Photo Feature by Ariel Glaria
HAVANA TIMES – Havana’s architecture has been influenced, from the very beginning, by its condition as a natural alternative to the sea/physical border and the intense Caribbean sun.
Older than the famous Paseo del Prado, Alameda de Paula (Paula boulevard), is the first space built for social reasons in front of the sea, inside the walled city.
Due to its proximity to Havana’s port, it filled with docks and warehouses with the turn of the 20th century, and goods arrived here from all over the world.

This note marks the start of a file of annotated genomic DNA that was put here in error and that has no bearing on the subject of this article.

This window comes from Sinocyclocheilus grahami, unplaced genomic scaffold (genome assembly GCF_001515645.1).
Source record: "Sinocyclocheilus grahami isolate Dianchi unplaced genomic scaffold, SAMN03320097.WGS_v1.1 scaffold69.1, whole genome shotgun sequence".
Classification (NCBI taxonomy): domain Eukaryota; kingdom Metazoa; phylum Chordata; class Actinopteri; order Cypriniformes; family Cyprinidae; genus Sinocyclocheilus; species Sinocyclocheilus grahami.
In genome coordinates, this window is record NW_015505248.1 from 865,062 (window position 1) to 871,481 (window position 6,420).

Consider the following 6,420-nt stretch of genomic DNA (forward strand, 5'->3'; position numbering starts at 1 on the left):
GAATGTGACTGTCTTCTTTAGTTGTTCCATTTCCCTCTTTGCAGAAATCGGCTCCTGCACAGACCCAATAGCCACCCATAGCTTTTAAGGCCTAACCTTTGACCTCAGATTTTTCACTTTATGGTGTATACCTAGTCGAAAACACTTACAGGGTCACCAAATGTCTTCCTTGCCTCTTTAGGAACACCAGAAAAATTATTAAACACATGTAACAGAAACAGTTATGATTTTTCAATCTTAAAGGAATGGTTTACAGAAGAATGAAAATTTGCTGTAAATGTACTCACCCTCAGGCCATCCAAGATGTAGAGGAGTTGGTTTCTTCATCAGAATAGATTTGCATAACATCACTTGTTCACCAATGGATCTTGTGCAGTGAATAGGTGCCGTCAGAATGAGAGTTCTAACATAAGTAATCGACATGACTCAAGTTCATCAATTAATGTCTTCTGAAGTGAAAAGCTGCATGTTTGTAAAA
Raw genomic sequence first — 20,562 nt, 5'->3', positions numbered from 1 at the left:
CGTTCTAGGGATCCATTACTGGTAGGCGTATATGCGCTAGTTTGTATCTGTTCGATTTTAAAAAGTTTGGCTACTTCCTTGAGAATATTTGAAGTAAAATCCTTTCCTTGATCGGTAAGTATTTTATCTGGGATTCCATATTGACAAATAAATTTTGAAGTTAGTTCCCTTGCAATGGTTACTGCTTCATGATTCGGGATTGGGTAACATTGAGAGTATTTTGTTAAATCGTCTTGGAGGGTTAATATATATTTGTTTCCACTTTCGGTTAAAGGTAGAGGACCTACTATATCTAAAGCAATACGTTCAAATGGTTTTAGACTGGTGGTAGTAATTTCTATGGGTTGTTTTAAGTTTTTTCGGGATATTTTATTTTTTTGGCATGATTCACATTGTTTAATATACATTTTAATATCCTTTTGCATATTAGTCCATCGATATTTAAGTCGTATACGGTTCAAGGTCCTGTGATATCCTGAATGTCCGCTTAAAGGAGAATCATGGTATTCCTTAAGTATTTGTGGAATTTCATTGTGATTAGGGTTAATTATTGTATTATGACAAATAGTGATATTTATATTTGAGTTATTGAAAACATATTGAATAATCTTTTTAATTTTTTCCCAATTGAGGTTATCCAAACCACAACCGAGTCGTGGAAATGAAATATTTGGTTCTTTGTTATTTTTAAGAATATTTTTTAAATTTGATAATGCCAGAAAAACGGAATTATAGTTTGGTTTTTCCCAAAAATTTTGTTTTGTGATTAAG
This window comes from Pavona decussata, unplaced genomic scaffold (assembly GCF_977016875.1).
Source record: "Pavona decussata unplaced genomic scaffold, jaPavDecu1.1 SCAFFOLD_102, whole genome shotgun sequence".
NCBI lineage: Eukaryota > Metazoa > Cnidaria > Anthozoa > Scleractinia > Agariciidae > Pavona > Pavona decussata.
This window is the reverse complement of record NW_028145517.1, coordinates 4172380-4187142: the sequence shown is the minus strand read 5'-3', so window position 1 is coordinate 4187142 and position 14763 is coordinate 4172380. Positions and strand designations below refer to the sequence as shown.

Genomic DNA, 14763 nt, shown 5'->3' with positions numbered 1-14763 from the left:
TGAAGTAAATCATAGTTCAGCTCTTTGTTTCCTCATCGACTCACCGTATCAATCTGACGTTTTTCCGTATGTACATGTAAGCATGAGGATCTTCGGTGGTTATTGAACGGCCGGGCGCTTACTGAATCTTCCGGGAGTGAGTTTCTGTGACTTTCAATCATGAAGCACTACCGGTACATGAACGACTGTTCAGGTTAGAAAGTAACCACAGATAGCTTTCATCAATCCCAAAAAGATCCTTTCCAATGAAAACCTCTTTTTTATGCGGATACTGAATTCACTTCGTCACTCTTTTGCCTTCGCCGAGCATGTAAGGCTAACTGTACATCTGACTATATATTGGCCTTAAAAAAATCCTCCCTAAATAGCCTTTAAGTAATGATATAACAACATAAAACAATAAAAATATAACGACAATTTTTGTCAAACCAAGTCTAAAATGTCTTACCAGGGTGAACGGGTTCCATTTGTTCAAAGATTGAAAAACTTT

As a result, the old church (which has now been renovated and has been converted into a cultural center) was under the threat of being demolished. The old boulevard also ran the risk of disappearing.
Today, with its fountain and benches made of stone taken from the now-extinct San Lazaro quarry, Havana’s oldest boulevard is undergoing a rebirth.
NOTE: The fountain was installed in 1847.
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